15. 2003

    The U.S. government introduces “Core Measures” requirements for U.S. hospitals: the first publicly reported patient outcome data.

    The Joint Commission introduced the “National Patient Safety Goals” program which articulates steps for reducing medical error and is updated on an annual basis.

  16. 2004

    Institute for Healthcare Improvement (IHI) launched its campaign, titled 100,000 Lives Campaign, to significantly reduced preventable deaths over 18 months. From this initiative, IHI reported 122,000 fewer preventable deaths.

  17. 2006

    The HCAHPS survey (Hospital Consumer Assessment of Healthcare Providers and Systems) for American hospitals was introduced as the relationship between patient satisfaction and patient safety became evident.

  18. 2007

    World Health Organization (WHO) launches its first patient safety campaign entitled “Safe Surgery Saves Lives”, aiming to bring together surgical leaders around the world to focus on key topics such as Surgical Site Infection (SSIs), safe anesthesia, and surgical metrics. During this time, the WHO and a team of Harvard scientists developed the “Safe Surgery Checklist” which was broadly distributed and implemented worldwide.

    Department of Veteran Affairs (VA) spearheaded a project aimed at reducing MRSA infections, specifically aimed at prevention and contact with patients. The Centers for Disease Control and Prevention (CDC) noted a ⅔ decrease in the amount of MRSA infections in VA hospitals from 2005-2017.

  19. 2008

    The Association of American Medical Colleges (AAMC) created the Integrating Quality Initiative which focused on emphasizing patient safety in its medical schools and teaching hospitals’ curriculum.

  20. Early 2010

    Boston Children’s Hospital launched the I-PASS project to mitigate hand-off communication errors.

  21. Late 2010

    Partnership for Patients, a subgroup in the Affordable Care Act (ACA), was created with the mission to reduce Healthcare-associated Infections (HAIs), adverse drug events, and pressure ulcers.

  22. 2011

    AHRQ created “National Scorecards for Hospital-acquired Conditions”.

    The Joint Commission’s Center for Transforming Healthcare conducted an interdisciplinary, 18-month effort to reduce falls and saw a 62% reduction in fall-related injuries in hospitals.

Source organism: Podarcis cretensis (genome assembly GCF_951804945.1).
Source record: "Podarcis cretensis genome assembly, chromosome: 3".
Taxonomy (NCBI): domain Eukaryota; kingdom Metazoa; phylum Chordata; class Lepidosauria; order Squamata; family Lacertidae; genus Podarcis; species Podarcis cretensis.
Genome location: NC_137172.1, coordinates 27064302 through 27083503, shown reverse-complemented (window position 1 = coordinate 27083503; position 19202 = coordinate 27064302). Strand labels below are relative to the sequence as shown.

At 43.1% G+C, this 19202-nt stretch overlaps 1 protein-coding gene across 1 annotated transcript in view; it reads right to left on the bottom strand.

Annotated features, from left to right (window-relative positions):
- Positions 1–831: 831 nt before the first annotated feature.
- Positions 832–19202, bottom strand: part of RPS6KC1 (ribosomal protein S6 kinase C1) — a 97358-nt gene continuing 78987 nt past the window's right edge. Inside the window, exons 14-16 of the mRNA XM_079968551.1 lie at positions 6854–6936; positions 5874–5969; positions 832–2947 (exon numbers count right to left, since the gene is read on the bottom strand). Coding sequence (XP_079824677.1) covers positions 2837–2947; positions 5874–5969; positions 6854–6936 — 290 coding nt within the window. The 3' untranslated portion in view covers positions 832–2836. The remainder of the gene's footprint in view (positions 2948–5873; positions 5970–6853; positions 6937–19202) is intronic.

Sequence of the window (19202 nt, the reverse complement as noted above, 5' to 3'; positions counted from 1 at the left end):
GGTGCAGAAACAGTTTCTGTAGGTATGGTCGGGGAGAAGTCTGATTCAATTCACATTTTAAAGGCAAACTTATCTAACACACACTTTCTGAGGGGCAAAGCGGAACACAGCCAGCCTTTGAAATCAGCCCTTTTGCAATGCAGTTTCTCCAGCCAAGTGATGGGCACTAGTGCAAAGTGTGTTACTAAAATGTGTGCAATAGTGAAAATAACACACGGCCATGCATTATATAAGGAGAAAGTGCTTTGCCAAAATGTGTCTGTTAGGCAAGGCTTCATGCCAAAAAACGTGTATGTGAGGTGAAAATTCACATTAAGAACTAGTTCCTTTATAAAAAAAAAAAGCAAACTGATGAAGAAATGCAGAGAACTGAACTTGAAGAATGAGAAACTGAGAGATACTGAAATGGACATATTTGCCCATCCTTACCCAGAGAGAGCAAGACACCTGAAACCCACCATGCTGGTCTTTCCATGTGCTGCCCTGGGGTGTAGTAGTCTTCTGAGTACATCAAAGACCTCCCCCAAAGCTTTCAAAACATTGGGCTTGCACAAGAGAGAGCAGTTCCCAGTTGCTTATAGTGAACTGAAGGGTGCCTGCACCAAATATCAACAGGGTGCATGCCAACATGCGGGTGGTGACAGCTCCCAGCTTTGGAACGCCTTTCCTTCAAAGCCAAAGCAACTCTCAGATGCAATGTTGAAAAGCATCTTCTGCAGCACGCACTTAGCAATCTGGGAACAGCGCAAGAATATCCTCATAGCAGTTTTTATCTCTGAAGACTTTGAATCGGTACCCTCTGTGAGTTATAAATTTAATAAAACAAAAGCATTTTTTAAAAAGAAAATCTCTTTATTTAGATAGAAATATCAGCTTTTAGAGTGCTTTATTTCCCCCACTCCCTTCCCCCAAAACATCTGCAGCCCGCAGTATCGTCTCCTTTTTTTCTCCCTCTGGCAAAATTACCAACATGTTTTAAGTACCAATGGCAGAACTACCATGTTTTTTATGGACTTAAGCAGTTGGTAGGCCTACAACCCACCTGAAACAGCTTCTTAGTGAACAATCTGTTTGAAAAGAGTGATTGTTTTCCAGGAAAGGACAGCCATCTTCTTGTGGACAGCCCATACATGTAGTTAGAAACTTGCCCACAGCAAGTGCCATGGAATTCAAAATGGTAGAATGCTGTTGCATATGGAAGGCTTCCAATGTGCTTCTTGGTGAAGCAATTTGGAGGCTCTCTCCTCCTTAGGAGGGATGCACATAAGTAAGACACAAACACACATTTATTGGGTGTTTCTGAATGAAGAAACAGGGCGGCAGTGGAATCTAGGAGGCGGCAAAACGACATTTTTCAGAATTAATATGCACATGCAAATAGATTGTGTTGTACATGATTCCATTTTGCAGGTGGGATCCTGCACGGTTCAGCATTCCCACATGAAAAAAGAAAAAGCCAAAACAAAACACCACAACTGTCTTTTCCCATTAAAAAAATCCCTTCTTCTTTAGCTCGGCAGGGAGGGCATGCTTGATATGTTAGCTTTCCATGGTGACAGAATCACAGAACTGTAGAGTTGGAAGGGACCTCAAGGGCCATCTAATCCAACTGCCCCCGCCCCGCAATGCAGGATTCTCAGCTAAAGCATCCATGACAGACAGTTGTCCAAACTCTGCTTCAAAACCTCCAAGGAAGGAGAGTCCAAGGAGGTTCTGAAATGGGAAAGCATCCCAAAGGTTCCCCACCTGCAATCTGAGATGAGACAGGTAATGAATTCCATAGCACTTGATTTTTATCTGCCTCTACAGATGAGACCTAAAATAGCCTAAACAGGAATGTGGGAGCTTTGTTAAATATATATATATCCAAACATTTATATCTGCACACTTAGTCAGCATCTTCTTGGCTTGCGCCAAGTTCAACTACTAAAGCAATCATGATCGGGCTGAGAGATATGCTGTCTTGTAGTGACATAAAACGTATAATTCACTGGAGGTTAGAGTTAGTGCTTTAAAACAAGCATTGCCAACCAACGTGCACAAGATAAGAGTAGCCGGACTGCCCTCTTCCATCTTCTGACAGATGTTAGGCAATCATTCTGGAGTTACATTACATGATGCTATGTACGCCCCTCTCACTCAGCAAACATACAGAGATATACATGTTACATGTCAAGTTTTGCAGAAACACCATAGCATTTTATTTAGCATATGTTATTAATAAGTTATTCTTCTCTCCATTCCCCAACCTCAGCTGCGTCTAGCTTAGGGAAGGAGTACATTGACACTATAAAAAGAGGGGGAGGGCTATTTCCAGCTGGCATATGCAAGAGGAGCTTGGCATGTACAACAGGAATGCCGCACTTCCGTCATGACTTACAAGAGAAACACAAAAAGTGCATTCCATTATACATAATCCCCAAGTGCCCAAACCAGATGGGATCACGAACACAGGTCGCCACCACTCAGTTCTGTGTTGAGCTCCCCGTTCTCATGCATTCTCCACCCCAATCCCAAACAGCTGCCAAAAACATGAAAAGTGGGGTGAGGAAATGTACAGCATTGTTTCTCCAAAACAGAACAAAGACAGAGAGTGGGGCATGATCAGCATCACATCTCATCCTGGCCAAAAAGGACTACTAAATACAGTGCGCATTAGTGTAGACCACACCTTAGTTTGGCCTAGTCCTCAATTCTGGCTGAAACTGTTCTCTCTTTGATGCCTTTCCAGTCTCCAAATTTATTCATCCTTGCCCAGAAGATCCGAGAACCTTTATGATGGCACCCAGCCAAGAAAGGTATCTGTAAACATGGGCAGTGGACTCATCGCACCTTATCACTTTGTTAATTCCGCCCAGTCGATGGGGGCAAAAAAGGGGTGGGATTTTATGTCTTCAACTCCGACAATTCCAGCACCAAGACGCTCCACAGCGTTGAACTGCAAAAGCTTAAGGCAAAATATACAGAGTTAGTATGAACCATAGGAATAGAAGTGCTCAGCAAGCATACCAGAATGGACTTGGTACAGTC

23. 2012

    Patient Safety Movement Foundation is founded to bring all stakeholders across the healthcare ecosystem together to work on this global challenge together. The bold mission established was ZERO preventable deaths by 2020.

  24. 2013

    Ten year anniversary of the National Health Service’s (NHS’s) National Reporting and Learning System, which was established to aggregate incident data.

  25. August 2014

    Patient Safety Collaboratives program was established in the NHS.

  26. 2014

    John James publishes a new report based upon data from 2008 – 2011, which, unlike the 1999 IOM study, included errors related to missed care and poor communication. This new report estimates that between 250,000 and 400,000 people die each year due to medical error.

  27. 2018

    “In September 2018, the Secretary of State for Health and Social Care announced there would be a new patient safety strategy, stating that “every patient – whether in hospital, at home, in a General Practitioner (GP) surgery – expects compassionate, effective and safe care.”

  28. 2019

    In May of 2019 the World Health Assembly votes and establishes World Patient Safety Day which will be celebrated each year on September 17th.

  29. 2020

    The Patient Safety Movement Foundation officially launched the #uniteforsafecare campaign.

Take Action

Millions of people are dying unnecessarily from unsafe health care due to preventable causes. This could be your sibling, parent, child, your neighbor, or you. Choosing to ignore this epidemic or staying silent perpetuates the issue.

Our #uniteforsafecare campaign was created to raise awareness and save lives.

Millions are dying